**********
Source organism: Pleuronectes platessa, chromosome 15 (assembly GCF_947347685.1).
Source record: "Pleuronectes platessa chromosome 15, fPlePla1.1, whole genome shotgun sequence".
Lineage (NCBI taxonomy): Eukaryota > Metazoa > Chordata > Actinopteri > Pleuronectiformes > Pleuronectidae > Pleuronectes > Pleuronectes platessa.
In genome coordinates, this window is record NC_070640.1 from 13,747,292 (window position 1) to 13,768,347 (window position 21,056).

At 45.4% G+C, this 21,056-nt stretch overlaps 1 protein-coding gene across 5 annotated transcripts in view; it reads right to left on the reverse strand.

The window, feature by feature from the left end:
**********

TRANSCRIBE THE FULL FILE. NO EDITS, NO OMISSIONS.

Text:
Source organism: Pleuronectes platessa, chromosome 15 (assembly GCF_947347685.1).
Source record: "Pleuronectes platessa chromosome 15, fPlePla1.1, whole genome shotgun sequence".
Lineage (NCBI taxonomy): Eukaryota > Metazoa > Chordata > Actinopteri > Pleuronectiformes > Pleuronectidae > Pleuronectes > Pleuronectes platessa.
In genome coordinates, this window is record NC_070640.1 from 13,747,292 (window position 1) to 13,768,347 (window position 21,056).

At 45.4% G+C, this 21,056-nt stretch overlaps 1 protein-coding gene across 5 annotated transcripts in view; it reads right to left on the reverse strand.

The window, feature by feature from the left end: